2. He admitted he didn’t review the underlying evidence in the Mueller report on whether Trump committed obstruction of justice: “We accepted the statements in the report as the factual record,” Barr said in an exchange with Kamala Harris. “We did not go underneath it to see whether or not they were accurately accepted as accurate.
3. He indicated he didn’t read the full Mueller report or even its executive summaries: “Polling data was shared, sir,” said Cory Booker. “It’s in the report; I can cite you the page.” Barr responded, “With who?” (Answer: Paul Manafort shared polling data with Konstantin Kilimnik – revealed on page 7 of Mueller’s executive summary of Russia’s interference in the 2016 campaign.)
4. He dodged Kamala Harris’ question on whether the president or anyone at the White House asked him or suggested to him to open an investigation into anyone: “I’m trying to grapple with the word ‘suggest.’ I mean, there have been discussions of matters out there that… they have not asked me to open an investigation,” he said.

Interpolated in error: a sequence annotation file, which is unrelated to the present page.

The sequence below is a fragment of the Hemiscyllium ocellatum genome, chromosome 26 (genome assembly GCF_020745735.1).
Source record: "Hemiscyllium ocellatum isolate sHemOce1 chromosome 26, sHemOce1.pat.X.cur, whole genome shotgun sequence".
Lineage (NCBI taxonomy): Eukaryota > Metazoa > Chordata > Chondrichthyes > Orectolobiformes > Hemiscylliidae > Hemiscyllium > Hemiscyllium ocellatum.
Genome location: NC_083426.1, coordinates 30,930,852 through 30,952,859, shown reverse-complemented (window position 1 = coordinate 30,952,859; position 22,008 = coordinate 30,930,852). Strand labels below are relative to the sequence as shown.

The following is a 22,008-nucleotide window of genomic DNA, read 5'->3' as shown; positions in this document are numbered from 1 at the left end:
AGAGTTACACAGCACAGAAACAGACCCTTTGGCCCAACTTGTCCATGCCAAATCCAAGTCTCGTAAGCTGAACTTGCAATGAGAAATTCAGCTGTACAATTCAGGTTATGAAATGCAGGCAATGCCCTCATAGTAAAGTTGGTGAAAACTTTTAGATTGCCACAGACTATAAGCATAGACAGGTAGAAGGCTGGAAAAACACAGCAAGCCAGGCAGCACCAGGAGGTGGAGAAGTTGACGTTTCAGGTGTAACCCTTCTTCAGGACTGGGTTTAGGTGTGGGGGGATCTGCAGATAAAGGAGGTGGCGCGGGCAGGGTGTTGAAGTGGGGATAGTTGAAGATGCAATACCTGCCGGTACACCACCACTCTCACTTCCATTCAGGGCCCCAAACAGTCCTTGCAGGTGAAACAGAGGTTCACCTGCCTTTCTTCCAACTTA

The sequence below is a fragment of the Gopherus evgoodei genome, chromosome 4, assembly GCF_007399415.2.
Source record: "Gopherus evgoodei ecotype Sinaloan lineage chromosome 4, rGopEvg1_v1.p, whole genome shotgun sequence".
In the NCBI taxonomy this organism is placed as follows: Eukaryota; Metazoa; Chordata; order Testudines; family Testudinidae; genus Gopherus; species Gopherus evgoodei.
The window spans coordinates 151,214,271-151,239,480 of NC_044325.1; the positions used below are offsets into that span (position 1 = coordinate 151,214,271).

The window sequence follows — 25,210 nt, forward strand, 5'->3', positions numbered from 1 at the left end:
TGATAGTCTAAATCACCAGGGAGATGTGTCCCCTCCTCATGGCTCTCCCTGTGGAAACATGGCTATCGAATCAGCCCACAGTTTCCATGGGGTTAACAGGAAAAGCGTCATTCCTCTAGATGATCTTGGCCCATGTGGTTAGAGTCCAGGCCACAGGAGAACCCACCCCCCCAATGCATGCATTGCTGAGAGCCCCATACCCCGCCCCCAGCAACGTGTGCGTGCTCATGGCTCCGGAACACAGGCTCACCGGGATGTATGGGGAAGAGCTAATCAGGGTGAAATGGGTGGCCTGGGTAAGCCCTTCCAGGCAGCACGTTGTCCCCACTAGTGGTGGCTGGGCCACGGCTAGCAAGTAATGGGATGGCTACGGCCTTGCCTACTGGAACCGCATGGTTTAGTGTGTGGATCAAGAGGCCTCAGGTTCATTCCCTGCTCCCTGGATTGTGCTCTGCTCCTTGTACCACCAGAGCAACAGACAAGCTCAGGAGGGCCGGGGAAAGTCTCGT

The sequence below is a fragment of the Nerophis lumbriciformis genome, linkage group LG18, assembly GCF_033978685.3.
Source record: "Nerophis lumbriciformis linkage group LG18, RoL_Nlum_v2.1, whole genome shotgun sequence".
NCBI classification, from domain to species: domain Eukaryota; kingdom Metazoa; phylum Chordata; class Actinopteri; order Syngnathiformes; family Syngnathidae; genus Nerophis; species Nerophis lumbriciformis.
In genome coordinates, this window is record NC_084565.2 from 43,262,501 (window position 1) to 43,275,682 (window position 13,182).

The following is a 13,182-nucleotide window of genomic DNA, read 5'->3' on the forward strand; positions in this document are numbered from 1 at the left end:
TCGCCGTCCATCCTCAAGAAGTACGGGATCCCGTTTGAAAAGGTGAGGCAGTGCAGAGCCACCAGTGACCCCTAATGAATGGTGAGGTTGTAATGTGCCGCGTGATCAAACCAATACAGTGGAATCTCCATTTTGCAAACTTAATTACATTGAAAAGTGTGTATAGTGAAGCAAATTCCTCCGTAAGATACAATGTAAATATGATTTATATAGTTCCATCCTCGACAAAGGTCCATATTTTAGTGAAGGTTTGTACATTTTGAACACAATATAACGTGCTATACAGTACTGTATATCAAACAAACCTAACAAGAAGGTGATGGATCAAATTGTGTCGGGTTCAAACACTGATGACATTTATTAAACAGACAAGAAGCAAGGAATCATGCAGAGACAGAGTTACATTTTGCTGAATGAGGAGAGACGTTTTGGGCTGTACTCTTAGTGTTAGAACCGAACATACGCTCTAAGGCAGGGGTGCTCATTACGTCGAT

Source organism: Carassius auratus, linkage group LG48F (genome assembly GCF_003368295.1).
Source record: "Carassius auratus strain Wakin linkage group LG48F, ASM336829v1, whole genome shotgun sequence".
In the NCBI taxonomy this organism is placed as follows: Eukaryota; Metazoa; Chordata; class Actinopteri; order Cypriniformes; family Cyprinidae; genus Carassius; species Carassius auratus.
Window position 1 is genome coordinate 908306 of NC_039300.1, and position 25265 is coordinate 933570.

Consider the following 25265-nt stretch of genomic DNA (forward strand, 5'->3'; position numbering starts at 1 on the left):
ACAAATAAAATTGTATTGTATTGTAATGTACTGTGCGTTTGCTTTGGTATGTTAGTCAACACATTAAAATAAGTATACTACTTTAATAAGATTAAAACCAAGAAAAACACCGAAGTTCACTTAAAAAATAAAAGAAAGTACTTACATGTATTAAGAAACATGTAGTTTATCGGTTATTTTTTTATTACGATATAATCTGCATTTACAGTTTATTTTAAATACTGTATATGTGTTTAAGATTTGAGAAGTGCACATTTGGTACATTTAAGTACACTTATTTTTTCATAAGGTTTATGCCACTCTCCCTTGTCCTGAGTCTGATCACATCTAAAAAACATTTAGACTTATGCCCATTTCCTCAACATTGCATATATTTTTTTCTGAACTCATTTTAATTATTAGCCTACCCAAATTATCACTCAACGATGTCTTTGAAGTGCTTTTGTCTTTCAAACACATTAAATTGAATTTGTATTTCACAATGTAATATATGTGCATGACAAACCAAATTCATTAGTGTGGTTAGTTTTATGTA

5. He said the Mueller report was his “baby” after Mueller submitted it: “At that point, it was my baby… It was my decision how and when to make it public.”
6. He said Mueller’s concern to him about his March 24 summary was inaccurate media reporting: “And I called Bob and said, you know, what’s the issue here? Are you — and I asked him if he was suggesting that the March 24th letter was inaccurate, and he said no, but that the press reporting had been inaccurate.” (But here’s Mueller’s letter complaining about Barr’s summary: It “did not fully capture the context, nature, and substance of this office’s work and conclusions.”
7. And/but he called Mueller’s letter “snitty”: “The letter’s a bit snitty, and I think it was written by one of his staff people.”
Afterward, he announced that he would refuse to attend a scheduled hearing before the House Judiciary Committee today.